Should I Get a Covid-19 Vaccine When Others Need It More?


I am extremely torn about what to do. I don’t want to call the authorities on my community, but I feel there needs to be some kind of accountability for the flagrant disregard of rules and profound disrespect of others, not to mention that this restaurant has created a potential virus vector. What would be an ethical analysis of this situation? Name Withheld

You witnessed a potential superspreader event, and if you leave things as they are, another one could appear every day at this restaurant for the foreseeable future. Diners there may end up causing sickness and death elsewhere through their indifference to the rules. In these circumstances, reporting what you’ve seen might save lives.

There can be reasons not to bring down the full weight of the law on people, especially those with whom you have a connection: Maybe the law is irrational or enforced with too heavy a hand. But here the rules are rational, and you offer no reason to think the enforcement will be inappropriate. Meanwhile, the restaurant can still serve its patrons with its takeout service. Current projections have us entering March with over half a million Covid-19 deaths. We need to take all reasonable measures to slow the spread.

Like many single people during the pandemic, I and my sibling, both in our early 30s, have been living on and off with our two baby-boomer parents in the home we grew up in. All four of us are quite close, and our relationships are good: We talk frequently, go on walks, play games and have dinner together often. The only significant cause of tension is a disagreement about the obligation we adult children have to be “friendly” to our parents. Among other things, this includes making sure to tell them when we are leaving the house, though they grudgingly accept not being told where we are going. When I tell them that I would like to be able to leave without notifying them, or refuse on principle to report on my sibling’s whereabouts, they become upset.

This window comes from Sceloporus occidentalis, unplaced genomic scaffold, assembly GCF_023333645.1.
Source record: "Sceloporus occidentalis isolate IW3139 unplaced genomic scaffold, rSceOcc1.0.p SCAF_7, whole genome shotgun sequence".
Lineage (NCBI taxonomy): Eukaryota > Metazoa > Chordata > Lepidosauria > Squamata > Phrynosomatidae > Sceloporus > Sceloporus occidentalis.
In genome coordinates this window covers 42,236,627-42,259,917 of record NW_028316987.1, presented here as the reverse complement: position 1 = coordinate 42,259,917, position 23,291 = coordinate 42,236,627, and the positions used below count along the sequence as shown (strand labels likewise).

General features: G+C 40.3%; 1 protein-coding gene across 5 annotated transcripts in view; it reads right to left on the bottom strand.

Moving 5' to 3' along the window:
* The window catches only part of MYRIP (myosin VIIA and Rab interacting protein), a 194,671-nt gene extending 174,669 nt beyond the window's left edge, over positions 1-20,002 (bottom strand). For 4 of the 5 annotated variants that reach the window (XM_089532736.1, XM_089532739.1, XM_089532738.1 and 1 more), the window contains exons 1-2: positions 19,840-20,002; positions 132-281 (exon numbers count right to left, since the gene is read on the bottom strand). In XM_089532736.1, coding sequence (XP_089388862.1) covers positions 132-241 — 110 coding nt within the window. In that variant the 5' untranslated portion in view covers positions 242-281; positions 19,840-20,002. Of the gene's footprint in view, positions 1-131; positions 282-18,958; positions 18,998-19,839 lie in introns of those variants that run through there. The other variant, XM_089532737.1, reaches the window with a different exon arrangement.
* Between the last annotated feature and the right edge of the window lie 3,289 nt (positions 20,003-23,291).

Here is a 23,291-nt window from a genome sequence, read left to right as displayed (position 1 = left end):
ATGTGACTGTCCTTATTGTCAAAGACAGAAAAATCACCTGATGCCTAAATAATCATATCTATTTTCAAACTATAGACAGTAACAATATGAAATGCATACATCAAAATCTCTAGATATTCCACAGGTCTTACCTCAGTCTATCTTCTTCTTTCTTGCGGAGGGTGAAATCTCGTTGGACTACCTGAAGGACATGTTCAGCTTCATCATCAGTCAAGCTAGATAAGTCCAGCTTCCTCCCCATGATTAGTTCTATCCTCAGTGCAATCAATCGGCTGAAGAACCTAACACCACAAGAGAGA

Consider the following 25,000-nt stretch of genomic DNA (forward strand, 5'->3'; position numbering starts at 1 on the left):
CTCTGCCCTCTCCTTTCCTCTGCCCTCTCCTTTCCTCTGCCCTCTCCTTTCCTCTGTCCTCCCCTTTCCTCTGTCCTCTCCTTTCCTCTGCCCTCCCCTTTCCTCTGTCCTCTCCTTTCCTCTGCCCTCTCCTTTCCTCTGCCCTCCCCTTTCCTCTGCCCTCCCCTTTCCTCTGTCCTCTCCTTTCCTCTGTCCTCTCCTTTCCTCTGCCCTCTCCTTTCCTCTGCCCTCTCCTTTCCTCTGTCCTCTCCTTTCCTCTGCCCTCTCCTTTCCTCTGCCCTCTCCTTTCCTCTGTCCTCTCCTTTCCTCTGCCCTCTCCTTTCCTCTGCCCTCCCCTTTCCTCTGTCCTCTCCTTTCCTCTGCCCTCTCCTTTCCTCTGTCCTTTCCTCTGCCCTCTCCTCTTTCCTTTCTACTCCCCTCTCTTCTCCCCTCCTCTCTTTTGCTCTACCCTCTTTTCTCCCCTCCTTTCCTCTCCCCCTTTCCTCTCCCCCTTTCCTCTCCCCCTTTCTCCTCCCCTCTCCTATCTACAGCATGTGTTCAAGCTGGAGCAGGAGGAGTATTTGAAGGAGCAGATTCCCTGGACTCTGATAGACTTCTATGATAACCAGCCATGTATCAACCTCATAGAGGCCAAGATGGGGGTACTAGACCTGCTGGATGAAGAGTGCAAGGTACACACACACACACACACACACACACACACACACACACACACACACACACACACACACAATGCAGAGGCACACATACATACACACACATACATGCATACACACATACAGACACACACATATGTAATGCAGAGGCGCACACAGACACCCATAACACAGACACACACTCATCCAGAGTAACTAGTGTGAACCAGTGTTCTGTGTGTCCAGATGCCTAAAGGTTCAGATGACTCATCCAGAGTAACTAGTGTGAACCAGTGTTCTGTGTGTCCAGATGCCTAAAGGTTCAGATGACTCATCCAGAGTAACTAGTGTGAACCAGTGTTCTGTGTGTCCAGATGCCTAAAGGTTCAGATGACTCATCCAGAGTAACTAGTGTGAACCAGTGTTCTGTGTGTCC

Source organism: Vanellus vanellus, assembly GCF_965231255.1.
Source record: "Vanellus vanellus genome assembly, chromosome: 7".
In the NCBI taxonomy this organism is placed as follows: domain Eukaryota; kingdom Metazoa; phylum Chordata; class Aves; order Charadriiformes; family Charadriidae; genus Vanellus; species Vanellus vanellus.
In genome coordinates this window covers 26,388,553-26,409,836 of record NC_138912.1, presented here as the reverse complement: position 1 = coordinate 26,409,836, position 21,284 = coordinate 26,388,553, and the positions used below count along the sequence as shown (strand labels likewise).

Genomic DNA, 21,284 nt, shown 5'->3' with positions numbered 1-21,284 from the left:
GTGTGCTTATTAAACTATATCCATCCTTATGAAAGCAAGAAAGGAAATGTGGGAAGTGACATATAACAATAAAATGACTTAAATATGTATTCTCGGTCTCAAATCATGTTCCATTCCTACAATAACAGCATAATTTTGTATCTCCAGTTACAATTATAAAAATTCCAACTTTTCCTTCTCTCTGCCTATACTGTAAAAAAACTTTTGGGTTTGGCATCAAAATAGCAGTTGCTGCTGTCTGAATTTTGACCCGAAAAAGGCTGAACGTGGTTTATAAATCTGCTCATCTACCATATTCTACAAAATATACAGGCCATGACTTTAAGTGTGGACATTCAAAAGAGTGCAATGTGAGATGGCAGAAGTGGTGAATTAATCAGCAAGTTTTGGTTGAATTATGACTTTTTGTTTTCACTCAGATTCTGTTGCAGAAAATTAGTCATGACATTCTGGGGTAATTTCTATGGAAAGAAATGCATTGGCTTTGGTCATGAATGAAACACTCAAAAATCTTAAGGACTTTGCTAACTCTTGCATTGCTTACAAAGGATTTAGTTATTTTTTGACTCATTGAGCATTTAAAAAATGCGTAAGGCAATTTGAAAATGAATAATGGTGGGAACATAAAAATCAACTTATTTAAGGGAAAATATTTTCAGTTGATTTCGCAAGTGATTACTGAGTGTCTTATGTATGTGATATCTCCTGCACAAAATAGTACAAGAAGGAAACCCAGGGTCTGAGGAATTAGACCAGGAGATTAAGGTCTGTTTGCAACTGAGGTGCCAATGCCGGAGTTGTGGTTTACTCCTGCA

The house is much too small to afford any degree of privacy. I fully believe that as a guest, I have a duty to do whatever my parents ask of me; but on the other hand, I wonder if my obligations might in some ways be more like those of a roommate. My parents insist that they want to make me as comfortable as possible. After discussing the matter, it seems as if I’m either going to act in a way that hurts their feelings or just give in and accept my own feeling that I’m under surveillance. Which should it be? Name Withheld

Your parents, apparently, say it’s a matter of being “friendly”; you say it’s a matter of being “under surveillance.” Neither description strikes me as right. Your parents may enjoy having you around, but they’re doing you a favor in letting you stay with them during the pandemic. They’ve agreed, even if reluctantly, that you needn’t say where you’re off to. (I agree that would be intrusive.) But is it really such a burden to tell someone whose house you’re living in when you’re going out for a while? This isn’t a matter of being friendly; it’s a matter of acceding to a request they have a right to make of guests, even if those guests are their children.

I agree that it’s not your job to report on your sibling’s movements; hosts don’t have the right to oblige guests to regulate the behavior of other guests. But because the house is small and everyone is presumably able to find out who’s in and out, the information your parents are asking for is only something they’ll most likely learn anyway. To say “I’m going out for a few hours” isn’t the same as submitting to surveillance. Besides, I wonder whether this isn’t more a matter of anxiety alleviation than control. Old habits die hard; parents can worry when their children disappear without notice.


Kwame Anthony Appiah teaches philosophy at N.Y.U. His books include “Cosmopolitanism,” “The Honor Code” and “The Lies That Bind: Rethinking Identity.” To submit a query: Send an email to [email protected]; or send mail to The Ethicist, The New York Times Magazine, 620 Eighth Avenue, New York, N.Y. 10018. (Include a daytime phone number.)

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